Clippers' Glen Davis is a big source of energy

Clippers' Glen Davis is a big source of energy
Clippers power forward Glen Davis celebrates after a play in Monday night's 102-98 win over the Nuggets. (Stephen Dunn / Getty Images)

Steve Ballmer knew he was getting a championship coach and two of the NBA's top players when he plunked down a record $2 billion for the Clippers last summer.

He probably didn't realize he was getting his own department of energy.


Glen Davis can electrify Staples Center by opening his mouth, flexing his arms, rolling his head, just about any movement of his ample 6-foot-9, 290-pound frame.

"My job is energy," Davis said. "Bring it."

The reserve forward has brought it on several memorable occasions this season, with his teammates hoping another would be in store Saturday night against the Sacramento Kings at Staples Center. The game ended too late for this edition.

"His energy, I stay on him all the time because it's contagious," Clippers point guard Chris Paul said this week. "When he brings that, he brings a different element to our team."

The Clippers saw the impact Davis can make Thursday during a victory over the San Antonio Spurs, when his 10 points and six rebounds were less noteworthy than his antics that had the crowd roaring.

Davis made a layup while being fouled, prompting him to flex his arms and playfully roll his head. He later threw the ball off Patty Mills' foot out of bounds to save a possession for the Clippers and rose at precisely the right moment to swat a shot by Tiago Splitter.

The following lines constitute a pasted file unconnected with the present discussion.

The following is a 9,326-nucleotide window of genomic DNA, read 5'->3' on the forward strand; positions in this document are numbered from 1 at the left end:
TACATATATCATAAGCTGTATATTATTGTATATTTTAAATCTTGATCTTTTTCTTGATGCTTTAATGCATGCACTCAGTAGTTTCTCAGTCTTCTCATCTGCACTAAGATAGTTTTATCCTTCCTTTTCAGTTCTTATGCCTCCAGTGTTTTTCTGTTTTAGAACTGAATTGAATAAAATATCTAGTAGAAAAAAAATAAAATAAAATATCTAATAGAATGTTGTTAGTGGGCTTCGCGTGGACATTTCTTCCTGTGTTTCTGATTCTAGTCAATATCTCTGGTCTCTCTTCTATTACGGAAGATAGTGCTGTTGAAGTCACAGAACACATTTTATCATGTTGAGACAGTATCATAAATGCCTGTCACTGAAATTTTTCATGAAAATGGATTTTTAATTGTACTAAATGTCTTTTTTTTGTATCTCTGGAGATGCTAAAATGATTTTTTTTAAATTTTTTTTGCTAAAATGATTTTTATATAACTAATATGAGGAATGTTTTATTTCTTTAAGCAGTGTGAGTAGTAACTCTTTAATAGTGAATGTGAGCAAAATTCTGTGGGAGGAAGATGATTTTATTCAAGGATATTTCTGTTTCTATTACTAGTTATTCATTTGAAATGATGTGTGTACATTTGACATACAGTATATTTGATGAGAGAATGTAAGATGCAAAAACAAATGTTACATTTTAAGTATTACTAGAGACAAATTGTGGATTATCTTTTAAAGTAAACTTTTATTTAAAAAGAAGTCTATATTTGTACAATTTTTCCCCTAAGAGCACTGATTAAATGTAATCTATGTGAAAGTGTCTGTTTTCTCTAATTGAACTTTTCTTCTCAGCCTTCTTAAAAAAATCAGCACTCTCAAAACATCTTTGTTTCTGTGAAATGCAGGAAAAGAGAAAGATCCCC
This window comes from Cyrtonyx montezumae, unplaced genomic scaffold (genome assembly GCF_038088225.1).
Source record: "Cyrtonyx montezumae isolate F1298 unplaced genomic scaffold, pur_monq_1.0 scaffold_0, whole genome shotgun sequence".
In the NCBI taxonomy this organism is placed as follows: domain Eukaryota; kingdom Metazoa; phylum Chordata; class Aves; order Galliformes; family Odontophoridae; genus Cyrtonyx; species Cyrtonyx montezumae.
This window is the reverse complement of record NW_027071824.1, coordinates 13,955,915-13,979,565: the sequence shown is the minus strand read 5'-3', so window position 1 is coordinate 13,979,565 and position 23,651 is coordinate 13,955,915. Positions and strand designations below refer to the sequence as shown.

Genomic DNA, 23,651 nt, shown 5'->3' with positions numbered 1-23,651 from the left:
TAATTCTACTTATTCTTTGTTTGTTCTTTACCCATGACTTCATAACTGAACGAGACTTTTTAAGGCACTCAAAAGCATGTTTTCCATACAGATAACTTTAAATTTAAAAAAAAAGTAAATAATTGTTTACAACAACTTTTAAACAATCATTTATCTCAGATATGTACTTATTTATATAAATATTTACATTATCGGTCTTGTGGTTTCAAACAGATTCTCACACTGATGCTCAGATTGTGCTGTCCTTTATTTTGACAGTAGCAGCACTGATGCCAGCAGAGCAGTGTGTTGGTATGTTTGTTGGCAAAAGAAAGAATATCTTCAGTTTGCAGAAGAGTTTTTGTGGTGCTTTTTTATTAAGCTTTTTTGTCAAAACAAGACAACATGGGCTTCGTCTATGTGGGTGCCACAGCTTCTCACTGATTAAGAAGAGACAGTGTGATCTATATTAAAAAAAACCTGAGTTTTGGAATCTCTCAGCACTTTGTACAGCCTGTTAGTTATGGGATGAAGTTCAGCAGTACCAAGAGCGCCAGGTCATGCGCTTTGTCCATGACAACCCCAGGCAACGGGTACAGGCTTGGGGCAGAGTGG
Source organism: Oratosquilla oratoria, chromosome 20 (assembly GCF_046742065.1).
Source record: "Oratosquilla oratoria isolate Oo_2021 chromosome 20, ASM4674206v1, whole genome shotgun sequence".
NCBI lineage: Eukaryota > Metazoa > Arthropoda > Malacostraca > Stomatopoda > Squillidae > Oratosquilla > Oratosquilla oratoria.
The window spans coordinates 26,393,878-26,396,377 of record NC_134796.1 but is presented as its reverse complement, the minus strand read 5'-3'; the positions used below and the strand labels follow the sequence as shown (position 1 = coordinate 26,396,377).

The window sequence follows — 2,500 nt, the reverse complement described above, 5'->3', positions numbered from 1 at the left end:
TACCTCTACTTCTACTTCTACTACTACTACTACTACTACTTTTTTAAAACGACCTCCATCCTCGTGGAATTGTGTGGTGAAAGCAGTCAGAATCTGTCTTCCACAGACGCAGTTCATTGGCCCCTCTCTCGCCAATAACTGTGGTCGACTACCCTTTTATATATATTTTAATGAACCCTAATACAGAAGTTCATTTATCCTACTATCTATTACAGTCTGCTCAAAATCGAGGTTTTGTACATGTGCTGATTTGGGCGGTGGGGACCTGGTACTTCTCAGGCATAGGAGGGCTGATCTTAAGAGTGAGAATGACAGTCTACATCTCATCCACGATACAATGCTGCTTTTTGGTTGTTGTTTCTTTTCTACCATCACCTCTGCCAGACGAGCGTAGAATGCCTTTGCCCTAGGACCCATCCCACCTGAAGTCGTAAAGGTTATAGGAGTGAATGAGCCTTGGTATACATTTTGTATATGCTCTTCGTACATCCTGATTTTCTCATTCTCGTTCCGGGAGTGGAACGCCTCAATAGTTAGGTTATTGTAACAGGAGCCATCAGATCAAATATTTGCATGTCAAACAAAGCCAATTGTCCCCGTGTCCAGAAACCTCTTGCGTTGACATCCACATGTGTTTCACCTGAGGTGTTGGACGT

Each of Davis' highlights prompted the player known as "Big Baby" to howl in delight, invigorating his teammates and Clippers fans who showered him with a standing ovation when he left the game.

"You guys see Baby out there?" Clippers shooting guard Jamal Crawford asked reporters after the game. "Baby probably had you guys standing up. He's so emotional and he gets everybody charged up."

Being energetic has a couple of prerequisites, according to Davis.

"First of all, you have to get your rest," he said. "Get you a little caffeine in you and make sure that you have the juice in you before you go in. There's a little juice, I think, that helps me get through the game and bring that fire."

Of course, bringing that fire consistently can be difficult for someone who plays sporadically. Davis plays 10 minutes some nights and only five others, depending on matchups and the flow of the game.

Conducting energy is always harder when the current is not allowed to flow.

"When you're so riled up and you don't play five minutes, you're still trying to bring that energy," Davis said. "It's a battle between yourself and that's where it comes in, giving yourself up for the team too. When I get in there for five minutes, I'm going to be like crazy."

Davis' statistics are modest — he was averaging 3.6 points and 2.0 rebounds in 10.3 minutes per game before Saturday — but his impact is not when he's riling people up as only he can.

Paul said the Big Baby nickname was perfect for Davis because "he shows his emotions, good or bad, at all times." And when things are going well, Davis breaks out into a little dance, something he exhibited against the Spurs.

"That's the Big Baby jig," Davis said. "Whenever I'm doing that, watch out."

Twitter: @latbbolch

Times staff writer Melissa Rohlin contributed to this report.